Swords and Soldiers: The Only Place You’ll Find Angry Vikings Fighting Ninja Monkeys

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chris-littlechild - May 12, 2012

Wiiware classic Swords and Soldiers is undoubtedly one of the highlights of the service's oft-meagre selection. Wiiware is, in the main, the burger of questionable origin from the guy in the dodgy van of video games. Generally, you'll avoid it like a vigorous kissing on the lips from an elderly aunt. (With tongue. And rattling dentures. And, alas, moustache of Tom Selleck proportions. Great-aunt Muriel is getting horrendously hairy, I must concede. Soon, we'll be able to set her up in a tent at the circus and charge admission.) Nevertheless, the burger from Nasty Nick's Botulism Bistro that you bought while completely pissed sometimes won't leave you with a seemingly lethal case of (if you'll excuse the esoteric medical jargon) the shits. Similarly, and equally uncommonly, you'll come across a title on Wiiware that isn't an horrendous heap of horsecrap. Enter Swords and Soldiers, toon strategy title that effortlessly segues from logic and tactical nous to sheer balls-out hilarity and back on a moment-by-moment basis.

To begin, you select a nation (Viking, Aztec or Chinese) and are presented with a view centred upon their base. As per the RTS standard, you have only a couple of workers at this point, and must set about gathering resources and embellishing your prospects. The money afforded you by your gold miners allows you to unlock various upgrades, a different fighting unit or magic spell to help you achieve your egregious ends. You send out your army a single warrior at a time, whereupon they march across the two-dimensional plane toward the opposition's base. You have no control over them once you've done so. (It's a clockwork toy-esque mechanic. Wind them up, watch them steam in and stab someone in the balls with their sword. Ah, ultra-violent childhood memories.) As a result of the layout of the levels, an uber-shitstorm of mass destruction and catastrophic carnage unfolds in the centre between the two HQs. (I like to imagine a brief weapon-flailing bravado session, then the whole sorry affair playing out thusly:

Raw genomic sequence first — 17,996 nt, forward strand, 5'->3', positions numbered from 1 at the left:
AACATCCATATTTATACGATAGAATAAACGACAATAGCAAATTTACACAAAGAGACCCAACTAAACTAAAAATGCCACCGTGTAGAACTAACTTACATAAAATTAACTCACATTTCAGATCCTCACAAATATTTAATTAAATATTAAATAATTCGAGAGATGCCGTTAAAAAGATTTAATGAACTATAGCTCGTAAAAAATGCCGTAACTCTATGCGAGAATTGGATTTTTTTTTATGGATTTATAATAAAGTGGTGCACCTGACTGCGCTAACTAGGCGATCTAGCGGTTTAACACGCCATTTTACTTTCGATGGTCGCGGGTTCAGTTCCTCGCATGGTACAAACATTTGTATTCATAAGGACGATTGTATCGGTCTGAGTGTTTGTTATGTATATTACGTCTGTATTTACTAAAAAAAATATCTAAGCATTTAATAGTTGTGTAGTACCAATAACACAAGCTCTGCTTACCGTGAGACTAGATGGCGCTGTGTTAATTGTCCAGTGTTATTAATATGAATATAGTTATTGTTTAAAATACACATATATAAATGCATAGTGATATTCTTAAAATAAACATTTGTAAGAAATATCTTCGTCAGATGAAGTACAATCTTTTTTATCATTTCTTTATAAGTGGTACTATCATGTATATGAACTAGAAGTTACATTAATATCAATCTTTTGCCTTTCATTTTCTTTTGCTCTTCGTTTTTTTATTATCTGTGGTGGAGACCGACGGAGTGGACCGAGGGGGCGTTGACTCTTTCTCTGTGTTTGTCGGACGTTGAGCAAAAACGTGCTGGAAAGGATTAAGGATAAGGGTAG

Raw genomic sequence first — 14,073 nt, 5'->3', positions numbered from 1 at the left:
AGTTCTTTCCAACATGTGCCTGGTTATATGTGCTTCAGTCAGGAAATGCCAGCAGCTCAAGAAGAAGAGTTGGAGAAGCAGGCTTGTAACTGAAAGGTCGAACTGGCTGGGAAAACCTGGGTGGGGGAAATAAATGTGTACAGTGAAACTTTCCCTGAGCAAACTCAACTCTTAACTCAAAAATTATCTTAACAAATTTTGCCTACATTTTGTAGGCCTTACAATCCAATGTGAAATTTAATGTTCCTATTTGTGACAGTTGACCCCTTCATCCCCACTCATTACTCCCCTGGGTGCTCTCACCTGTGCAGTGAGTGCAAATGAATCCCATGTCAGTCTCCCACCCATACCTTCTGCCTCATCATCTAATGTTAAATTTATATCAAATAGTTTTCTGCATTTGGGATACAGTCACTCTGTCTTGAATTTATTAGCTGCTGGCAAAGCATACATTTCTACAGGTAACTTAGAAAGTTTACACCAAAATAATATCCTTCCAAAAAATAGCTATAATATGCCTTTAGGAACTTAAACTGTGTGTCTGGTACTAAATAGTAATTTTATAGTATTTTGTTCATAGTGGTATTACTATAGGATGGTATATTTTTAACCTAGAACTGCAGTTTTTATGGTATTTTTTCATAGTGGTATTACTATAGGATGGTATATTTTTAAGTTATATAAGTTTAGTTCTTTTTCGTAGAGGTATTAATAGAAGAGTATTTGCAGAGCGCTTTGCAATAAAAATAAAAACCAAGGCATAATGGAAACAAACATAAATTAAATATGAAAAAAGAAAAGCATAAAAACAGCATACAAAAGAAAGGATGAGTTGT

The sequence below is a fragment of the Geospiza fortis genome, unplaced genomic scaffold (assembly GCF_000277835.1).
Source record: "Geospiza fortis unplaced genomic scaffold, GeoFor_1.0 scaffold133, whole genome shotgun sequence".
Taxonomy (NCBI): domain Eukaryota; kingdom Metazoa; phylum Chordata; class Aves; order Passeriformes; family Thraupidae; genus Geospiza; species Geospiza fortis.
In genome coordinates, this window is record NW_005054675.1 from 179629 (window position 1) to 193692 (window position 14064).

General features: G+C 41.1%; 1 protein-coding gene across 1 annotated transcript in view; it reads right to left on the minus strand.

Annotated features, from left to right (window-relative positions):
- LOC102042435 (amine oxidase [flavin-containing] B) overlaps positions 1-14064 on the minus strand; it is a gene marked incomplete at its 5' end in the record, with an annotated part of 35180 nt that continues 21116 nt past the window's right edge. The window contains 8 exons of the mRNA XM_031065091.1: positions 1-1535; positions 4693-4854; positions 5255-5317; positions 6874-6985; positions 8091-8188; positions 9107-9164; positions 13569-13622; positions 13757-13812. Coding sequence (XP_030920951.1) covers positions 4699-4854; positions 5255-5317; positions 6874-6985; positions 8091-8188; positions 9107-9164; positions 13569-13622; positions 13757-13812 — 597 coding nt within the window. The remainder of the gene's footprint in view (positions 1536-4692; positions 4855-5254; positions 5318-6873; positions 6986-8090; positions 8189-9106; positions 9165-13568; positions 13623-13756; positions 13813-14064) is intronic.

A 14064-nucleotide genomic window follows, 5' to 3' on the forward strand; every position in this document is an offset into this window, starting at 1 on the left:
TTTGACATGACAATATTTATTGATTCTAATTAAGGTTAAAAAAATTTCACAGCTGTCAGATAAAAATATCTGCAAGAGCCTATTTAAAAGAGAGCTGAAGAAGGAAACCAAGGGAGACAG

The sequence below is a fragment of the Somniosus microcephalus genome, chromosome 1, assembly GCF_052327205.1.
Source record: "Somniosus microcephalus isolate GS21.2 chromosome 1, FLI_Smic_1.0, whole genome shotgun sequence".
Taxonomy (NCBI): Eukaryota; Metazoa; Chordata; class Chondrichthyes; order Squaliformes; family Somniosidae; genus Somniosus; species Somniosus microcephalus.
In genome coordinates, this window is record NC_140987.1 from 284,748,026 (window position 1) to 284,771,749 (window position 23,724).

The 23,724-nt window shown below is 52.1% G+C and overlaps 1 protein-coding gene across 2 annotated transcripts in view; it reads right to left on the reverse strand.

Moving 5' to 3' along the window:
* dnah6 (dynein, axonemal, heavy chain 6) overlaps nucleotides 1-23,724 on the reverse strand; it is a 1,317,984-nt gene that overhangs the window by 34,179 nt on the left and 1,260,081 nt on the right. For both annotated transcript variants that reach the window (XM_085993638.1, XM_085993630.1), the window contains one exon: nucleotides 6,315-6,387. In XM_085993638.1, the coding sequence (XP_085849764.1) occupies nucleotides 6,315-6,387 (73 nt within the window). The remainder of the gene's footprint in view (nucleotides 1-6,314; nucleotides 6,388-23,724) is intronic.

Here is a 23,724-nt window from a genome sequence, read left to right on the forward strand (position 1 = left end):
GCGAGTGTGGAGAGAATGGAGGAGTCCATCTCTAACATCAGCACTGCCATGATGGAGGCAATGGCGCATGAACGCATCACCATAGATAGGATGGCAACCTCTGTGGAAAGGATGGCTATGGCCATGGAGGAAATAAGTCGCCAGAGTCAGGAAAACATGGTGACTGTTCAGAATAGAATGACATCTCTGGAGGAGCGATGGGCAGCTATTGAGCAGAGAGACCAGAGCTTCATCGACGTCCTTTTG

"You suck!"

"Well... you suck more!"

"Holy Balls! Such impertinence is patently unfounded! I was going to cordially invite you to the stunning garden party the Herbert-Smythes are throwing on Tuesday next, but you can forget it now. I may very well shit on your invitation, and post it anyway. Thuswise, our address will be obscured, and you'll be unable to locate the house. Check, as they say, mate."

Both armies then wander off home to masturbate.

But, as we know, Hollywood presents warfare as a very different monster. I did see something similar to this on the deleted scenes of Saving Private Ryan, though. Admittedly, I had been drinking.)

Alternatively, I could forego the tangential ramblings and cut to the concise explanation. Defeating the opponent's forces and reaching their tower allows you to attack it. Reducing this to a mangled heap of shame and loose brickwork wins the round.

My favourite aspect of the game is how distinct the three factions are. The Viking soldiers are the sluggish, raw-power type of dudes. Not ones for subtlety, they charge in with catapults and huge angry bastards with body odour issues. The Aztecs takes a more insidious approach, with Necromancers to raise the dead into feeble-yet-numerous skeletal warriors and toxic spells to sap strength. Meanwhile, the Chinese prefer to bust out some ludicrous technology. Rocket-propelled projectiles and teleporting ninja monkeys abound. A remarkable sight indeed.

Swords and Soldiers is fantastic fun, and quite the substantial package for a budget download. Each nation has their own campaign, there's an endlessly customizable skirmish mode, and challenges. These include the wonders of Berserker Run, where you follow a lone minion across a endless path. This is a frantic experience, healing him while unleashing humongous lightning bolts on the hordes he's beset by. (Seemingly of the kind Zeus keeps up his ass to punish/burn someone's balls with when they remark on the logical difficulty of having about eight million gods all at once. Those wacky ancients. There isn't enough of that sacrificed bull to go around.

"There's only a small squelching pile of bull testicle left."

"Damn. Oh well, leave it for that unimportant guy... you know, the god of door handles or whichever one he is. I'm sure the poor bastard is used to getting the shit-encrusted end of the stick.")

It's a simultaneously nuanced yet accessible experience, which comes highly recommended.

Here's some footage, for your delectation:

Article by Chris Littlechild

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